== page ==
LIfters can also dampen vibration and allow the ski to flex more independently, so they can change the feel of the ski (for good or for bad--depending on the driver's preferences).  This effect on ski feel can translate to soft snow as well, and some may discern enough difference between different setups of the same ski to have a strong preference.

 

Whiteroom has it right.  Lifters, while making a ski easier to tip, actually make it slower from edge to edge because the lever means your ankle has to travel farther to achieve the same degree of edge angle. 

 

This fact has alignment implications.  If you are undercanted (knock-kneed), your alignment is already putting you in a position where you are going to have difficulty moving edge to edge and where you will already need larger movements than normal to make this happen.  Lifters actually compound the problems of knock-kneed skiers, so if you are aligned soft, you are better off without them.  Well, OK, you are better off fixing your alignment, but if you can't (or won't) then lifters are best avoided.

 

For neutral or overcanted (bowlegged) alignments, the effect of the lifter plate is less critical (and in the case of strong alignment perhaps even neutralized).  For those skiers, the advantage of improved edge hold often outweighs whatever minimal loss of quickness (if any) that will be incurred.


Edited by geoffda - 6/28/10 at 6:29pm
post #22 of 28

I've skied K2 Public Enemies and Fujatives with and without lifters. (Salomon S914 PowerAxe??? vs. Tyrolia Mojo 15 Flat)  Contrary to my fellow parkrats beliefs, I liked them better with lifters.  I'll be recycling the S914 and using it again on my new 87mm Twins.  (Of Note:  I liked teh retention and solid feel of the Tyrolia better)

 

I'm also still torn on my other new ski setup.  I bought a GS ski and a Head/Tyrolia FreeFlex 17.  There were available 9mm and 13mm lifters for it.  I bought both.  Still unsure which I want.  The ski will primarily be raced GS and skied fast on hardpack groomer days.  After reading this thread, I'm leaning towards the 13mm.  Maybe save the 9mm for a Slalom ski next year?

post #23 of 28
Quote:
Originally Posted by FujativeOCR View Post
I'm also still torn on my other new ski setup.  I bought a GS ski and a Head/Tyrolia FreeFlex 17.  There were available 9mm and 13mm lifters for it.  I bought both.  Still unsure which I want.  The ski will primarily be raced GS and skied fast on hardpack groomer days.  After reading this thread, I'm leaning towards the 13mm.  Maybe save the 9mm for a Slalom ski next year?


If you want to make it even more interesting, I've still got a pair of 23mm Tyrolia risers...

post #24 of 28
Quote:
Originally Posted by FujativeOCR View Post
 I bought a GS ski and a Head/Tyrolia FreeFlex 17.  There were available 9mm and 13mm lifters for it.  I bought both.  Still unsure which I want.  The ski will primarily be raced GS and skied fast on hardpack groomer days.  After reading this thread, I'm leaning towards the 13mm.  Maybe save the 9mm for a Slalom ski next year?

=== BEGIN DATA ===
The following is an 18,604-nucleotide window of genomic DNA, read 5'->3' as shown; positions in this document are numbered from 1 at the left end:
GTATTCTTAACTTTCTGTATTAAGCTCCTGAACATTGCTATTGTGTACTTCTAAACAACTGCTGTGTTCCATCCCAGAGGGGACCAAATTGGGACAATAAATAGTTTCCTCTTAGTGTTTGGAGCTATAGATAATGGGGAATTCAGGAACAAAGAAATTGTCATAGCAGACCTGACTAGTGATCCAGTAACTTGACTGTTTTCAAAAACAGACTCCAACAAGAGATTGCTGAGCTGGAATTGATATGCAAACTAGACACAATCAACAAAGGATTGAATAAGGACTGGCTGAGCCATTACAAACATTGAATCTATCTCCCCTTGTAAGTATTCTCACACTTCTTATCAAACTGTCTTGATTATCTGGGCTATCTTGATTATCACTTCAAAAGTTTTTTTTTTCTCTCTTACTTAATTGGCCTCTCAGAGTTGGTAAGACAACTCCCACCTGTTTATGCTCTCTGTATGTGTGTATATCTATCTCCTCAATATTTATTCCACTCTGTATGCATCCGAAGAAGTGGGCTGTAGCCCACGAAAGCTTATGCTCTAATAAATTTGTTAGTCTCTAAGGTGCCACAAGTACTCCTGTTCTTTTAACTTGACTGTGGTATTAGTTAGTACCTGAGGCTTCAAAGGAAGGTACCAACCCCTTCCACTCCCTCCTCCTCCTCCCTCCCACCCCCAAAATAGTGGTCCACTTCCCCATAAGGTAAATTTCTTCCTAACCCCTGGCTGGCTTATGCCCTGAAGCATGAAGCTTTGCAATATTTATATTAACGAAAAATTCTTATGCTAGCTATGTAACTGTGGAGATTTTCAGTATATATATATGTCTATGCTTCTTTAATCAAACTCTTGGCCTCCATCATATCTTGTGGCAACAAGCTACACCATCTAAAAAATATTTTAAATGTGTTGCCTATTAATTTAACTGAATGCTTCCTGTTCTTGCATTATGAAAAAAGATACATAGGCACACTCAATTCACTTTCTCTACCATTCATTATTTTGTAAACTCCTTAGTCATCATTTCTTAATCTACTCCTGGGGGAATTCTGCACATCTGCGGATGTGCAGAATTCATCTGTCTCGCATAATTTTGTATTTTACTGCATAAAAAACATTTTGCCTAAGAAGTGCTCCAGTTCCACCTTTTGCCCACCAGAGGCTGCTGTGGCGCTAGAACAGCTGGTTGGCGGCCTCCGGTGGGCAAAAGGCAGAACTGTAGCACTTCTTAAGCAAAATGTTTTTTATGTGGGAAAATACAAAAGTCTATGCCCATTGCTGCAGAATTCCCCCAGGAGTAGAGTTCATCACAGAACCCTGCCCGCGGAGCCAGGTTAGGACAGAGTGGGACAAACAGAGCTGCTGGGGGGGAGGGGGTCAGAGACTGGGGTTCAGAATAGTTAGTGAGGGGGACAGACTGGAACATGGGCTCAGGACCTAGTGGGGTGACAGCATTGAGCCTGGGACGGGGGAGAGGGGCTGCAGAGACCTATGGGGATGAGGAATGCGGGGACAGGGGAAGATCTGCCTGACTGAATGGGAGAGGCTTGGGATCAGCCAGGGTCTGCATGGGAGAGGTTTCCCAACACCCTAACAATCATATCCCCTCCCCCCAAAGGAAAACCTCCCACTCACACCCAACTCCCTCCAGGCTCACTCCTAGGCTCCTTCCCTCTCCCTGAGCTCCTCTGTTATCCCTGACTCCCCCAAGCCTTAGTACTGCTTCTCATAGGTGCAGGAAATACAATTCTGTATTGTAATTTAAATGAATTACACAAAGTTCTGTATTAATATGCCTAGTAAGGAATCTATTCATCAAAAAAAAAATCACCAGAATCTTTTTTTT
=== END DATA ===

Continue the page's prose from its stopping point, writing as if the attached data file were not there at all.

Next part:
Unclear which sort of racing you're talking about (Master's, Beer League, Club, Nastar, other?), but usually for a GS you'd want a real racing plate that is stiffer and doesn't move. The two you have are carving plates, flexier, movable heels. I'd pick the 13 mm for your purposes, assuming you're not having to meet stack spec. It's heavier and more metal than the 9 mm, which is mostly plastic, and just for lift. The 13 works decently for casual racing, groomer zooming. By contrast I use the 9mm even on fatter skis, because it's super light, my knees like lift, and I like the ability to change binding position. YMMV. 

post #25 of 28

Well Beyond, I couldn't find such plates anywhere.  The 13 and 9 were the only ones that seem to exist.  And they are both plastic.  Not sure of this metal you are talking about.  And I wanted to be higher off the ski.  I don't care if it makes it stiffer.  I'm pretty sure that being a GS ski, it was designed stiff in the first place.

post #26 of 28
Quote:
Originally Posted by FujativeOCR View Post

Well Beyond, I couldn't find such plates anywhere.  The 13 and 9 were the only ones that seem to exist.  And they are both plastic.  Not sure of this metal you are talking about.  And I wanted to be higher off the ski.  I don't care if it makes it stiffer. 

 

http://www.vist.it/Home.html?Lang=en  <- one example

post #27 of 28

I looked at Vist.  They were over my budget and too hard to come by.

post #28 of 28
Quote:
Originally Posted by FujativeOCR View Post

I looked at Vist.  They were over my budget and too hard to come by.


Not hard to come by at all; new 07-09 versions easy to find on fleabay. Thing about budget is that you want something (all metal, higher rise, stiff is good) that is a WC style racing plate. Most race skis now come with their own plate built in. You can get stand alones that are partly/all metal from Vist, Marker, Tyrolia, unclear about others. For instanz: http://www.tyrolia.com/index.php?id=296&L= Notice that current race plates do not go much over 18 mm, so if you want higher, you'll need to do some improvising. You could also buy an older pair of race skis and rip out the plate. Again, improvising

 

More to the point, racing plates are not cheap. You can get new older versions for $140-160 range if you search, recreational VIST risers down to $80-90.  Otherwise, you're stuck with what's been suggested. FWIW, I'm far from my bindings so have to operate from memory, but I recall some metal framing (plastic and rubber outside) on the Tyrolia 13. I know that the Tyrolia 13 mm weighs close to the Vist WC Air, cuz I own both, and have weighed them. Since the VIST is all-aluminum with rubber shock pads underneath, I'd be surprised if the Tyrolia 13 is all plastic, like the far lighter 9 mm. In any case, I've used Tyrolia plates extensively, have never had one fail, so not sure why you want the extra weight of all metal unless you're looking to actually race, or for purely ice and hardpack. Which gets us back to the $$ issue. 

 

Maybe you should just go buy/beg some scrap aluminum blank from a local shop, and shape it with a hacksaw, file. Might not be as shiny and cool as the above, but hell of a lot cheaper and will do the same job...